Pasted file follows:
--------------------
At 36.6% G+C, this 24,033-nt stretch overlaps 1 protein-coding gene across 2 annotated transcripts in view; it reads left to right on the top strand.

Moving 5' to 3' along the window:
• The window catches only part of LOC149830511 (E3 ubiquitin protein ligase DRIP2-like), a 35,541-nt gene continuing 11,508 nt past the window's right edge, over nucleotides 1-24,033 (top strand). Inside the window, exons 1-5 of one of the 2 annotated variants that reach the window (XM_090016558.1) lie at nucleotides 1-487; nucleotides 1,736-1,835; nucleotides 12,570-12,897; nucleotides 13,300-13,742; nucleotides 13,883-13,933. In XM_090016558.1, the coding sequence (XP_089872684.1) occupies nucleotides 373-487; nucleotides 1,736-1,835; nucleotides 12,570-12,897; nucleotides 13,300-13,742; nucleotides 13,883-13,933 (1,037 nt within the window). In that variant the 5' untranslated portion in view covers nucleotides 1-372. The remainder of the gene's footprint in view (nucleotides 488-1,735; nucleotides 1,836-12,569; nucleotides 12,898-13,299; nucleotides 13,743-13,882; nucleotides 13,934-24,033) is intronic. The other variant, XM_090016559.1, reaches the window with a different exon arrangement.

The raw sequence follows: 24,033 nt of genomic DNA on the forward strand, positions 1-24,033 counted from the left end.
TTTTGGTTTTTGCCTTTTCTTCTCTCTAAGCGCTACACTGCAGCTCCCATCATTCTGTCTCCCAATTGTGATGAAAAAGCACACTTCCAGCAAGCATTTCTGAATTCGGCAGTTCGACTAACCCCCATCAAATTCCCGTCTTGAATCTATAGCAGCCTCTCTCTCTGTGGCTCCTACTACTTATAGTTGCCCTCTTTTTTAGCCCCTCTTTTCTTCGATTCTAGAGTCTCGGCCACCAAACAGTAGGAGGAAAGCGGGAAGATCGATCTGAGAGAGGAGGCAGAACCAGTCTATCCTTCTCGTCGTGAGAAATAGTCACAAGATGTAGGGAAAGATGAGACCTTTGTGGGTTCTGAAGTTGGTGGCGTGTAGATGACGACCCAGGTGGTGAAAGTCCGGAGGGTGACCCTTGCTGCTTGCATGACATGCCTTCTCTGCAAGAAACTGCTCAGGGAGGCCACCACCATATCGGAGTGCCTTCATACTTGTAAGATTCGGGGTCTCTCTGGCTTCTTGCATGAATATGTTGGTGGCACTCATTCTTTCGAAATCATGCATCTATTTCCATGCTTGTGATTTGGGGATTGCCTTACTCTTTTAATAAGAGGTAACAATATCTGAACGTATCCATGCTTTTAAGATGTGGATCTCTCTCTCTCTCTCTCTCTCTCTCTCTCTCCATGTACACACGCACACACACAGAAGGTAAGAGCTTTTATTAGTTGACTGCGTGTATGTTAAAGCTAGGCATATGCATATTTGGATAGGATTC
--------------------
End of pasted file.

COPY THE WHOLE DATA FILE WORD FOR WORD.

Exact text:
At 36.6% G+C, this 24,033-nt stretch overlaps 1 protein-coding gene across 2 annotated transcripts in view; it reads left to right on the top strand.

Moving 5' to 3' along the window:
• The window catches only part of LOC149830511 (E3 ubiquitin protein ligase DRIP2-like), a 35,541-nt gene continuing 11,508 nt past the window's right edge, over nucleotides 1-24,033 (top strand). Inside the window, exons 1-5 of one of the 2 annotated variants that reach the window (XM_090016558.1) lie at nucleotides 1-487; nucleotides 1,736-1,835; nucleotides 12,570-12,897; nucleotides 13,300-13,742; nucleotides 13,883-13,933. In XM_090016558.1, the coding sequence (XP_089872684.1) occupies nucleotides 373-487; nucleotides 1,736-1,835; nucleotides 12,570-12,897; nucleotides 13,300-13,742; nucleotides 13,883-13,933 (1,037 nt within the window). In that variant the 5' untranslated portion in view covers nucleotides 1-372. The remainder of the gene's footprint in view (nucleotides 488-1,735; nucleotides 1,836-12,569; nucleotides 12,898-13,299; nucleotides 13,743-13,882; nucleotides 13,934-24,033) is intronic. The other variant, XM_090016559.1, reaches the window with a different exon arrangement.

The raw sequence follows: 24,033 nt of genomic DNA on the forward strand, positions 1-24,033 counted from the left end.
TTTTGGTTTTTGCCTTTTCTTCTCTCTAAGCGCTACACTGCAGCTCCCATCATTCTGTCTCCCAATTGTGATGAAAAAGCACACTTCCAGCAAGCATTTCTGAATTCGGCAGTTCGACTAACCCCCATCAAATTCCCGTCTTGAATCTATAGCAGCCTCTCTCTCTGTGGCTCCTACTACTTATAGTTGCCCTCTTTTTTAGCCCCTCTTTTCTTCGATTCTAGAGTCTCGGCCACCAAACAGTAGGAGGAAAGCGGGAAGATCGATCTGAGAGAGGAGGCAGAACCAGTCTATCCTTCTCGTCGTGAGAAATAGTCACAAGATGTAGGGAAAGATGAGACCTTTGTGGGTTCTGAAGTTGGTGGCGTGTAGATGACGACCCAGGTGGTGAAAGTCCGGAGGGTGACCCTTGCTGCTTGCATGACATGCCTTCTCTGCAAGAAACTGCTCAGGGAGGCCACCACCATATCGGAGTGCCTTCATACTTGTAAGATTCGGGGTCTCTCTGGCTTCTTGCATGAATATGTTGGTGGCACTCATTCTTTCGAAATCATGCATCTATTTCCATGCTTGTGATTTGGGGATTGCCTTACTCTTTTAATAAGAGGTAACAATATCTGAACGTATCCATGCTTTTAAGATGTGGATCTCTCTCTCTCTCTCTCTCTCTCTCTCTCTCCATGTACACACGCACACACACAGAAGGTAAGAGCTTTTATTAGTTGACTGCGTGTATGTTAAAGCTAGGCATATGCATATTTGGATAGGATTC